The exceptionally diverse geological foundation of Britain has given rise to landscapes of great variety, a natural heritage enhanced by a continuous human presence over several millennia which has shaped and reshaped the material to form the present uniquely rich pattern of fields and fells, woods and parks, villages and farmsteads. Celebrated in literature and art, this densely textured landscape, usually domesticated but with its wilder beauties too, has become a kind of national emblem, lived in lovingly and vigorously defended against change by its inhabitants.
The country can be broadly divided into Upland and Lowland Britain. The former, generally of older, harder material, comprises much of the north and southwest of England and virtually the whole of Wales and Scotland. As well as rolling, open moorlands, where the eye ranges freely over vast expanses of coarse grass, bracken or heather, there are mountain chains, modest in elevation but exhibiting most of the features of much higher and more extensive systems, attracting serious climbers as well as walkers.
To the south and east the gentler relief of Lowland Britain is mostly composed of less resistant material. Much is “scarp and vale” country where undulating chalk and limestone hills terminate in steep escarpments commanding grand panoramas over broad clay vales.
Most of the course of the Earth’s history can be traced in these landscapes. From the unimaginably distant Pre-Cambrian, more than 600 million years ago, came the Torridonian sandstone and Lewisian gneiss of northwest Scotland as well as the compact, isolated uplands of Charnwood Forest in Leicestershire and the Malvern Hills in Worcestershire. The violent volcanic activity of Ordovician times left the shales and slates of Snowdonia and the Lake District. Extreme pressure from the southeast in the Caledonian mountain-building period produced the northeast/southwest “grain” of ridges and valleys so evident in much of Wales and Scotland. Most of the abundant reserves of coal originated in the tropical vegetation of Carboniferous times. Except for the extreme south, the whole country was affected by the action of the often immensely thick ice sheets of the series of Ice Ages. The characteristically sculpted forms of the high mountains testify to the great power of the glaciers as they advanced and retreated, eroding and transporting vast quantities of material, much of which was spread over the lowlands by the mighty ancestors of today’s rivers. As the last of the ice melted, the sea level rose, the land bridge joining Britain to the continent of Europe was flooded, and a truncated Thames, hitherto a tributary of the Rhine, acquired its own outlet to the sea.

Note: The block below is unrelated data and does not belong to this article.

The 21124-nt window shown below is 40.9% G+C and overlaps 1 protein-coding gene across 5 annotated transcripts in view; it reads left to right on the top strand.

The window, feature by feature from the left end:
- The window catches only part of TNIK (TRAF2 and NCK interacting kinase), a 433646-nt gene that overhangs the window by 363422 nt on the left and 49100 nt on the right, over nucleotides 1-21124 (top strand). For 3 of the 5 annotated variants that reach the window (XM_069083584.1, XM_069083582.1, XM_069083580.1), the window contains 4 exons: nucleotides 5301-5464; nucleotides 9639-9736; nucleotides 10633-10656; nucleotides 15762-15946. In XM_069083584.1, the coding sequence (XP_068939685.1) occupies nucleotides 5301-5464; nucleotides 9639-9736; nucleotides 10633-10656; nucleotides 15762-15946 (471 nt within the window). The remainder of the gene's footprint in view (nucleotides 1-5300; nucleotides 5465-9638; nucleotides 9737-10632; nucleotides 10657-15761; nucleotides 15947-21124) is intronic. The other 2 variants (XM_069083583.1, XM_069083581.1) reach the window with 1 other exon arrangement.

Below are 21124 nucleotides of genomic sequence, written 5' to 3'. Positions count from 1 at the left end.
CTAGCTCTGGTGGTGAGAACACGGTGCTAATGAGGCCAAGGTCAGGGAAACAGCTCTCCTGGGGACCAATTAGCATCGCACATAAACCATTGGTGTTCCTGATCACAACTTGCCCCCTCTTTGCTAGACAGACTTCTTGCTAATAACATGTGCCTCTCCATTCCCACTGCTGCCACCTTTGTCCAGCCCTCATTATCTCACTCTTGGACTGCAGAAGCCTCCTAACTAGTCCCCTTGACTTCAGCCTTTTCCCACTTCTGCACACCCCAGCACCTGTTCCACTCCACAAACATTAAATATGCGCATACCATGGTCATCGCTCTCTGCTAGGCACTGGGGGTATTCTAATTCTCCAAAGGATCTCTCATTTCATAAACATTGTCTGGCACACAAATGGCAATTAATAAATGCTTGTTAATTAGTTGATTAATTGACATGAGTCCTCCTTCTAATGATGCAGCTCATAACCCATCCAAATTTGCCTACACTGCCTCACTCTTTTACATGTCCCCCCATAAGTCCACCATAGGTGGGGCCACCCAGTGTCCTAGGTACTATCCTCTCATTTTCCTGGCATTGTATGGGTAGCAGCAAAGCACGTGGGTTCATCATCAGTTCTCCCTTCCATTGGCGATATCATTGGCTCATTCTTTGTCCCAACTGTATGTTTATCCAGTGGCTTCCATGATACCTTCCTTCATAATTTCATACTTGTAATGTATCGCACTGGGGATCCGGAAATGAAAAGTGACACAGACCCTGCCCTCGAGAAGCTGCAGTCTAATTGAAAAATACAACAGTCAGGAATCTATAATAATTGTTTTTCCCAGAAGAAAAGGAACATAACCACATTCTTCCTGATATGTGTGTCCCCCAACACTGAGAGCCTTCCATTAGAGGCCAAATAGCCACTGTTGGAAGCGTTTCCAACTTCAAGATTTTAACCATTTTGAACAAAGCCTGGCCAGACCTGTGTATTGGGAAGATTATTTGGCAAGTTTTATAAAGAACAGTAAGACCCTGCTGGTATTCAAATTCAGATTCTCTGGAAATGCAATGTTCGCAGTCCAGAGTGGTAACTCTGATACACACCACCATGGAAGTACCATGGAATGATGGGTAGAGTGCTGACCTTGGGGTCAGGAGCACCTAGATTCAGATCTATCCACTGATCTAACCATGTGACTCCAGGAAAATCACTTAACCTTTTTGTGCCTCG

The taming and settling of the landscape can be traced back to the fifth millennium BC when Neolithic farmers began to clear the wildwood, the dense forests which had spread northwards in the wake of the retreating ice. The imprint of each succeeding age may be traced, not only in the obvious features of prehistoric stone circles, burial mounds and hill-forts, the planned network of Roman roads or the countless medieval churches, but also in the everyday fabric of the working countryside, where a track may first have been trodden in the Bronze Age or a hedge planted by Saxon settlers.
The many-layered landscape is now characterised by enclosure, a web of fields bounded by hedges in the lowlands, by drystone walls in the uplands and by dykes in areas reclaimed from the sea. Small fields with irregular boundaries are likely to be ancient in origin; a regular chequer-board of hawthorn hedges is the result of agricultural “Improvement” in the 18C and 19C.
In spite of conditions which are ideal for tree growth, only eight per cent of the land surface is wooded. About half of this consists of recent coniferous plantations, mostly in the uplands. In many parts of the lowlands, the lack of great forests is compensated for by an abundance of small woods and by the countless individual trees growing in parks and gardens, and above all, in the hedgerows.
Standing out from this orderly pattern are the “commons”, rough open tracts of grass and scrub. Once the villager’s source of fodder, food and game, they now provide fresh air and exercise for both town and country people.
The country is well-watered. The abundant rainfall, carried off the hills by a multitude of streams, feeds the rivers which, though of no great length, often end in splendid estuaries which bring salt water and the feel of the sea far inland.
The irregular outline of the country and the complex geology combine to form a long and varied coastline. Where the mountains meet the sea there is exceptionally fine coastal scenery, such as the spectacular chalk-white cliffs near Dover, symbol of English insularity. Many of the better stretches of sand and shingle have been appropriated by seaside resorts but there are some quieter beaches as well as remote marshlands and lonely sand dunes.